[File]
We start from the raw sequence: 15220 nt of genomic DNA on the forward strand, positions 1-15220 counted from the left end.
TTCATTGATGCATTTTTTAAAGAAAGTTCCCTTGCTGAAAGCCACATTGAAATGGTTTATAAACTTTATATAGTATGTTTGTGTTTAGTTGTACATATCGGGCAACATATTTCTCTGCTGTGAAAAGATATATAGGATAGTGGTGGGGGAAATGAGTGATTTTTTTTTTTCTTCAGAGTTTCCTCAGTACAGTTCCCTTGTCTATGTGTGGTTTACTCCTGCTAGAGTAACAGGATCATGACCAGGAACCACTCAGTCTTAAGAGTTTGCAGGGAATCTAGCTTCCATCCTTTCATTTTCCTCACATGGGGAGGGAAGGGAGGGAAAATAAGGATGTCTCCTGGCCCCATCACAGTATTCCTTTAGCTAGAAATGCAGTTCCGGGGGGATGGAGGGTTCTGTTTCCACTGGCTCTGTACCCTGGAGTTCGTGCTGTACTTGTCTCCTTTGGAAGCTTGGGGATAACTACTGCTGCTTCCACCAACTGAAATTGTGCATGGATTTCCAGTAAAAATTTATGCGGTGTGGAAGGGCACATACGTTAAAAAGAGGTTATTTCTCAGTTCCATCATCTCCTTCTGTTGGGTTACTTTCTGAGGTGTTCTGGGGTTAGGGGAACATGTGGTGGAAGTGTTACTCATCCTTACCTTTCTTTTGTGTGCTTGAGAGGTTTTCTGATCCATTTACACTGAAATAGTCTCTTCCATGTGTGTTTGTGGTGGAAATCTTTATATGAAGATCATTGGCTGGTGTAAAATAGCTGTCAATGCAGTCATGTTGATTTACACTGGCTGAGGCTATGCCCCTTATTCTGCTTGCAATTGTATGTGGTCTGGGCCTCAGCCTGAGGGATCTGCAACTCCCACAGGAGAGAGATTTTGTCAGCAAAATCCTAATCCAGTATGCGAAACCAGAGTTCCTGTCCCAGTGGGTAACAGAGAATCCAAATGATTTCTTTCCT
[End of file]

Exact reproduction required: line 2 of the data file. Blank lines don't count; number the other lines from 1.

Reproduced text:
TTCATTGATGCATTTTTTAAAGAAAGTTCCCTTGCTGAAAGCCACATTGAAATGGTTTATAAACTTTATATAGTATGTTTGTGTTTAGTTGTACATATCGGGCAACATATTTCTCTGCTGTGAAAAGATATATAGGATAGTGGTGGGGGAAATGAGTGATTTTTTTTTTTCTTCAGAGTTTCCTCAGTACAGTTCCCTTGTCTATGTGTGGTTTACTCCTGCTAGAGTAACAGGATCATGACCAGGAACCACTCAGTCTTAAGAGTTTGCAGGGAATCTAGCTTCCATCCTTTCATTTTCCTCACATGGGGAGGGAAGGGAGGGAAAATAAGGATGTCTCCTGGCCCCATCACAGTATTCCTTTAGCTAGAAATGCAGTTCCGGGGGGATGGAGGGTTCTGTTTCCACTGGCTCTGTACCCTGGAGTTCGTGCTGTACTTGTCTCCTTTGGAAGCTTGGGGATAACTACTGCTGCTTCCACCAACTGAAATTGTGCATGGATTTCCAGTAAAAATTTATGCGGTGTGGAAGGGCACATACGTTAAAAAGAGGTTATTTCTCAGTTCCATCATCTCCTTCTGTTGGGTTACTTTCTGAGGTGTTCTGGGGTTAGGGGAACATGTGGTGGAAGTGTTACTCATCCTTACCTTTCTTTTGTGTGCTTGAGAGGTTTTCTGATCCATTTACACTGAAATAGTCTCTTCCATGTGTGTTTGTGGTGGAAATCTTTATATGAAGATCATTGGCTGGTGTAAAATAGCTGTCAATGCAGTCATGTTGATTTACACTGGCTGAGGCTATGCCCCTTATTCTGCTTGCAATTGTATGTGGTCTGGGCCTCAGCCTGAGGGATCTGCAACTCCCACAGGAGAGAGATTTTGTCAGCAAAATCCTAATCCAGTATGCGAAACCAGAGTTCCTGTCCCAGTGGGTAACAGAGAATCCAAATGATTTCTTTCCT